For many years the determination of a routine lipid profile (total, LDL, and HDL cholesterol and triglycerides) has been done routinely in the clinical laboratory using a blood specimen that is collected in the fasting state. The rationale for such a requirement includes 1) the postprandial changes in lipoprotein composition known to occur, particularly the increases in triglycerides (TG)10 concentration which have a direct relation to the meal fat and carbohydrate content, 2) the clinically significant effects of increased TG (>400 mg/dL; 4.5 mmol/L) on the calculation of LDL cholesterol (LDL-C) when using the Friedewald equation, and 3) the use of fasting samples for lipid measurement in many clinical trials and epidemiological studies on which treatment goals are based. However, because most of each person's lifetime is spent in the postprandial state, the wisdom of collecting a fasting sample to determine future risk of cardiovascular disease has been challenged. In addition, recent evidence has demonstrated that nonfasting TG concentrations are a better predictor of future coronary events compared to fasting TG, in both men and women. The Danish Society for Clinical Biochemistry, in 2009, and the UK National Institute of Clinical Excellence (NICE), in 2014, recommended the use of a nonfasting specimen for the determination of routine lipid profile; both entities acknowledge that in certain situations a fasting sample is required. The European Atherosclerosis Society and the European Federation of Clinical Chemistry and Laboratory Medicine will be making a similar recommendation. In contrast, the 2013 guidelines released by the American College of Cardiology/American Heart Association (ACC/AHA) preferred a fasting specimen for lipid testing. Such inconsistencies in published guidelines will complicate the interpretation of the literature and confound metaanalyses. The decision of whether to use a fasting or nonfasting sample, however, will be driven not only by the strong epidemiologic and clinical evidence and the convenience to clinicians and patients but also by the reliability of the analytical techniques used in the measurement of these analytes. To address this issue, we invited a group of experts consisting of cardiologists, epidemiologists, clinical researchers, and clinical chemists to share their views on this topic.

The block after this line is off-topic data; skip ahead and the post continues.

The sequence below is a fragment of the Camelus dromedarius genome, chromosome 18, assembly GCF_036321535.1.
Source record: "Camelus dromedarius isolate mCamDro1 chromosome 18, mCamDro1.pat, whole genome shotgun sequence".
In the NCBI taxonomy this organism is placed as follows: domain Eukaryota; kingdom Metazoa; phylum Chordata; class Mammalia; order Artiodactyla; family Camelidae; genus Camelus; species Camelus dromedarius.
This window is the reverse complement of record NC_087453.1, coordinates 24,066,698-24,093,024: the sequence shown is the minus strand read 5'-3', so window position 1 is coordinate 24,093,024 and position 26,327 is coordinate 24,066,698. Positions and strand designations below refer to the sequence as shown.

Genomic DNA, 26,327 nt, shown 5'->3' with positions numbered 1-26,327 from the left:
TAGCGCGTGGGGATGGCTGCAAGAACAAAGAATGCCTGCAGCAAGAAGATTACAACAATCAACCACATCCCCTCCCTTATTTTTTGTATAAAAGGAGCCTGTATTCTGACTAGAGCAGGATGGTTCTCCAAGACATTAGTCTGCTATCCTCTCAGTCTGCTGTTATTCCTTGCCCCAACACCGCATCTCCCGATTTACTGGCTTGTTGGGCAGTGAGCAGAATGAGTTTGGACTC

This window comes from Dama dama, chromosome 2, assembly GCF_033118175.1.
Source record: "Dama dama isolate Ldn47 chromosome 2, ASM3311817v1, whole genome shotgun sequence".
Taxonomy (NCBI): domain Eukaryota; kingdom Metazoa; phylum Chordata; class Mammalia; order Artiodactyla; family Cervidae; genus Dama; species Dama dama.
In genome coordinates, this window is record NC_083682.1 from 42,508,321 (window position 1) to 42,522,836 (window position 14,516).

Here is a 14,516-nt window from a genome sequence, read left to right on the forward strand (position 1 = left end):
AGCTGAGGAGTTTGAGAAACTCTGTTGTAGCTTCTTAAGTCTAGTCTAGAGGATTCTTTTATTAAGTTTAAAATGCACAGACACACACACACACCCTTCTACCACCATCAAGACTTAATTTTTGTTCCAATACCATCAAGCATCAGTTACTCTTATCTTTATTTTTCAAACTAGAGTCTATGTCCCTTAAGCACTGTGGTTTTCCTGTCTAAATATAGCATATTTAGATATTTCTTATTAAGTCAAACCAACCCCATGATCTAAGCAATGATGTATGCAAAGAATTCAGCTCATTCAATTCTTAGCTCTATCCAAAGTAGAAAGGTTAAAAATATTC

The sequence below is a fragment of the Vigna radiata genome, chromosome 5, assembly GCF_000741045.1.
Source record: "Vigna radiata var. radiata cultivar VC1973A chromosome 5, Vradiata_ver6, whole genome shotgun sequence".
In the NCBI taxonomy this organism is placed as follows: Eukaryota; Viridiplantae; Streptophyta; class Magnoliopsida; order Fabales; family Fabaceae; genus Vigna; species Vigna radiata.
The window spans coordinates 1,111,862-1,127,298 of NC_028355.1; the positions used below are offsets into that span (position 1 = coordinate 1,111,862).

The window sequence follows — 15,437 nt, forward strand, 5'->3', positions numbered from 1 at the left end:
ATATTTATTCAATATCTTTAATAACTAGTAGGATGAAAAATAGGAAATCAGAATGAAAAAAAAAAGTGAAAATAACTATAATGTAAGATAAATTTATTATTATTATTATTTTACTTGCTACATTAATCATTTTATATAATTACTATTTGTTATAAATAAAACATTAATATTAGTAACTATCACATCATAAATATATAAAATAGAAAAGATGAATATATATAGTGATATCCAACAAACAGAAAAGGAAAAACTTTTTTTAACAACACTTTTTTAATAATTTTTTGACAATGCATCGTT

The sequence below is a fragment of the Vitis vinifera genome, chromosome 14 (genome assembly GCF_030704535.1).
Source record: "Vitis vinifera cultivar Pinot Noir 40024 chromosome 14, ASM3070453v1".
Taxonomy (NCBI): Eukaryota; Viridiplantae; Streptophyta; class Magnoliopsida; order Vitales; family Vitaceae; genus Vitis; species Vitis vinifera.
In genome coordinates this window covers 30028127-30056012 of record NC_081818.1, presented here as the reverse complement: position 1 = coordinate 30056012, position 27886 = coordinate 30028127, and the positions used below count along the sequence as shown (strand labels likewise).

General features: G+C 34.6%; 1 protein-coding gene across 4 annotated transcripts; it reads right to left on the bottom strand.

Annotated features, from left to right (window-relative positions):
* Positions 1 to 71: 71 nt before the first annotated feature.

What is the evidence that fasting samples are better than nonfasting samples for clinical use?
Anthony S. Wierzbicki: Fasting samples are superior for assessment of severe hypertriglyceridemia as they reduce postprandial variation, which is substantial for this lipid fraction, ranging from 20% to 40%. They are also preferred if LDL-C is to be calculated using the Friedewald equation. Recent data from the Very Large Database of Lipids study show that even a mild increase of TG (>220 mg/dL; 2.5 mmol/L) can have a significant impact on calculated LDL-C. This is an important clinical problem as calculated LDL-C underestimates real LDL-C in patients with type 2 diabetes, the metabolic syndrome, or other hypertriglyceridemic states.
Børge G. Nordestgaard: I am not aware of any.
Hubert Vesper: Only a few studies have compared fasting and nonfasting specimens in the context of classification of risk for atherosclerotic cardiovascular diseases (ASCVD) and related health outcomes. Collectively, the findings reported in these studies do not show higher accuracy of ASCVD risk assessment when using fasting samples. ASCVD risk is commonly assessed by measuring total cholesterol (TC), HDL-C, TG, and LDL-C, with LDL-C either calculated using the Friedewald equation or measured using direct homogenous assays. The Friedewald equation is based on the observation that the mass ratio of TG to cholesterol in VLDL is relatively constant in the fasting state. Thus, risk estimations using LDL-C calculated with the Friedewald equation require fasting samples. Use of direct homogenous assays can overcome the limitations associated with the Friedewald equation. However, data suggest that direct homogenous assays can also be affected by feeding to an extent that may affect clinical decisions. Other approaches for ASCVD risk assessment include analytes such as non–HDL-C and apolipoproteins, which appear less affected by recent food intake and therefore may not require a fasting specimen. The choice of using specimens from fasting or nonfasting patients depends on the intended analytes and the ASCVD risk assessment approach used.